User testing is a tricky area of expertise. It requires a lot of empathy, thinking on the fly, preparation, and the ability to extract yourself from bias. You may want users to behave a certain way, with user testing you’ll get the truth.
“Truth” is also tricky. Because it’s subjective, different people have different approaches to using a product. Designers “know” how a product should work, giving them a certain bias towards how people should behave. But people may disagree, taking unexpected paths that make perfect sense to them. And if that path isn’t friction-free, they’re less inclined to use your product.
For example, users who visit an insurance site might want to review their benefits. Or maybe they want to find a provider. Or to look up symptoms of a particular ailment. Each represents a different user flow with multiple routes. They could search. They could click icons. They could fill a the contact form. They might ignore the login link. There’s no way to know … until you test with real people.
User testing uncovers assumptions, helping you tailor user flows to how people behave. The result is a more intuitive product with less friction. But getting there requires UX designers to learn some new skills.
Listening is a skill you can practice
Listen: Start by talking less and asking open-ended questions. Initial questions help define “what’s up.” Follow-up questions should focus on “why” and “how.” And always follow up with more questions. If a person shows enthusiasm for a topic, follow it to understand their passions.
Timing: Agree upon a time limit with your interviewee, and don’t go past. Your own attention span is limited, and interviews take concentration. 45 minutes is usually enough, though some can go as long as an hour and a half. If an interview starts to run long, then set up a follow-up meeting.
Team up: If you can, bring in a co-worker to take notes while you talk to the interviewee. That frees you to keep up a casual chat — and maintain eye contact — to keep the conversation real.
Say it back: Repeat and paraphrase what the interviewee says so they know you’re paying attention. This both builds trust and helps you confirm that you understand them. It also gives you an opportunity to follow up if you want more information on a vague or interesting answer.
Come prepared: Have questions ready, but be ready to abandon them if the conversation takes an interesting turn. Questions provide a framework for talks, not hard-and-fast goals. For example, relevant stories are often the most interesting points in conversations. They can reveal how a person feels about the topic on hand.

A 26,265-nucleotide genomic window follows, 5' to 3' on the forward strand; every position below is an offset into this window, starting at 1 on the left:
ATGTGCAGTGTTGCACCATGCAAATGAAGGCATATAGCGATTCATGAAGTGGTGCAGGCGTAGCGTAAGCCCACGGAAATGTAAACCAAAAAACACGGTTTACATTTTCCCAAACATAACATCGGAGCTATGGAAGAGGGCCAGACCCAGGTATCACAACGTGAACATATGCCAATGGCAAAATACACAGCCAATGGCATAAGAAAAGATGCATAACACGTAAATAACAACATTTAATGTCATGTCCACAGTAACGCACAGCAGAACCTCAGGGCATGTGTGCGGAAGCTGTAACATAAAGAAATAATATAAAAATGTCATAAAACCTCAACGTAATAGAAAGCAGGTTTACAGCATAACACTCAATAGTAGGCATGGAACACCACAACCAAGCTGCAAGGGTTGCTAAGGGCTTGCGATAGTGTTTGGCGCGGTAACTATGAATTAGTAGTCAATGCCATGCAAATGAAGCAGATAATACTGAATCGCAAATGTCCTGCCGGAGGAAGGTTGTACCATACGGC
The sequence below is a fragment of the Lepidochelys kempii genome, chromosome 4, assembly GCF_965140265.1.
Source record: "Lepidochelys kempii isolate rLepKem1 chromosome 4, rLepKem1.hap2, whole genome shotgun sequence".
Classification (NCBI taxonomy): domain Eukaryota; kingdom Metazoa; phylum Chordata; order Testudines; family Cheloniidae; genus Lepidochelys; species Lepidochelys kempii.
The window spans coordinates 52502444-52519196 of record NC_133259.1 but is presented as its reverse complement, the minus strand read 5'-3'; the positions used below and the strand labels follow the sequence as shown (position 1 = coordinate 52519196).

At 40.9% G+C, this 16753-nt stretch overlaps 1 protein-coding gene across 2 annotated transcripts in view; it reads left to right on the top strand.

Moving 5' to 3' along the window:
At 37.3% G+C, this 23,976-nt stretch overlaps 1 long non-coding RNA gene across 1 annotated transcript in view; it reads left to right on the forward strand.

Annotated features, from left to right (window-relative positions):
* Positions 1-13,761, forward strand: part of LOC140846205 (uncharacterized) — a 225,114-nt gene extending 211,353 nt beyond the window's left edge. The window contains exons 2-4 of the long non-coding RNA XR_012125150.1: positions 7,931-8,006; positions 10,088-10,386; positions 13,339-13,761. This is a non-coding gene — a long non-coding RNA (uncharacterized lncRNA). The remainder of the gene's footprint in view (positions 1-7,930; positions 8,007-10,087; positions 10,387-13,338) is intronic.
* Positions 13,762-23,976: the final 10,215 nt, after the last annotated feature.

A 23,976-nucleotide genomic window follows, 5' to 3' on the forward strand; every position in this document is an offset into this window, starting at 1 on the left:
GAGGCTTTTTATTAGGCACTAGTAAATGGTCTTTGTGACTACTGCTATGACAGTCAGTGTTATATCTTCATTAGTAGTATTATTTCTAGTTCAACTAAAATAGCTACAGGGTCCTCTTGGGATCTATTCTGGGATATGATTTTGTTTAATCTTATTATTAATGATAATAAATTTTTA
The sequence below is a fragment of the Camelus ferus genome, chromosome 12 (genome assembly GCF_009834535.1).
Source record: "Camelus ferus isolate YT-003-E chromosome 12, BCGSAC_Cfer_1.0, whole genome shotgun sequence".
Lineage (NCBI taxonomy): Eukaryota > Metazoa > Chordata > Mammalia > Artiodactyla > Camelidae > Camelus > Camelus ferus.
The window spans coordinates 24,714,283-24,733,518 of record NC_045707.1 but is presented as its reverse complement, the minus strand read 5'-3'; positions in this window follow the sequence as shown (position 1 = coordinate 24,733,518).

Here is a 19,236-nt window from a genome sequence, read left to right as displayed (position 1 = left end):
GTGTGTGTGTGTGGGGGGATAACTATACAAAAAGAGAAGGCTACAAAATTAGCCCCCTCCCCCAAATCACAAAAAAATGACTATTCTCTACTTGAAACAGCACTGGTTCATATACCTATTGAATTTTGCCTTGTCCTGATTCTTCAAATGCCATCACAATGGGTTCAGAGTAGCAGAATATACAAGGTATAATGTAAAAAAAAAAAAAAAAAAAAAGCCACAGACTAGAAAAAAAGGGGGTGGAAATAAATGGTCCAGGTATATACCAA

Stay on track, mostly: While people tend to stray from the questions you ask, especially during follow-ups, that’s not always bad. Dig deeper if people start to tell stories.
Encourage them to think aloud: You want that narrative of the interviewee’s thoughts. What someone says, and what they do, aren’t always consistent. Understanding what they want to accomplish and how they assume is the best way to do that will help you find your own assumptions.
Share control: Conversations are interactive. If you keep directing the conversation — say, by prompting them with questions — then you’re probably asking closed-ended questions. Always ask open-ended questions.
Asking smart, open-ended questions
Open-ended questions are those that lead to more conversation, which is the goal of any user interview.
Ask yourself or a coworker each question. Scrap anything that can be answered with a yes or no. “How would you log in to this service?” is better than “Do you see the login link?”
Ask specific questions. “Based on this site’s appearance, would you trust the organization with your money?” is better than “What do you think of this site?”
Ask “why” and “how” several times. For example, follow up “Why did you avoid that button?” with “Why doesn’t its offer sound appealing?” And ask for examples. “When would you want to do that?”
Phrase questions to elicit emotional responses. “How do you feel about …?” or “Tell me about ….” For example, “What happened at your job today?” is less powerful than “Tell me about the projects you’re working on.”
Don’t lead them on. “Isn’t this design powerful?” will earn a yes-or-no answer partially based on what they think of your own bias.
Where to from here?
You’ve interviewed someone about your product. You took a ton of notes. What comes next? Start by organizing your notes, clarifying your thoughts as you go.
Look for follow-up questions. What doesn’t make sense, or might lead to more insight about the project? This is where lo-fi prototypes shine: you can use a mockup of your product to refresh your interviewee’s memory.
Don’t keep insights to yourself. If you work on a team, share your findings with everyone who needs to know what users actually do with your product. Since the point of user testing is to discover assumptions and problems in user flow, fixing those problems is equally important for everyone involved.
User testing will uncover your assumptions about how a product should work. You can use that knowledge to tailor user flows to how people behave, not how you want them to behave. The result is a more intuitive product with less friction.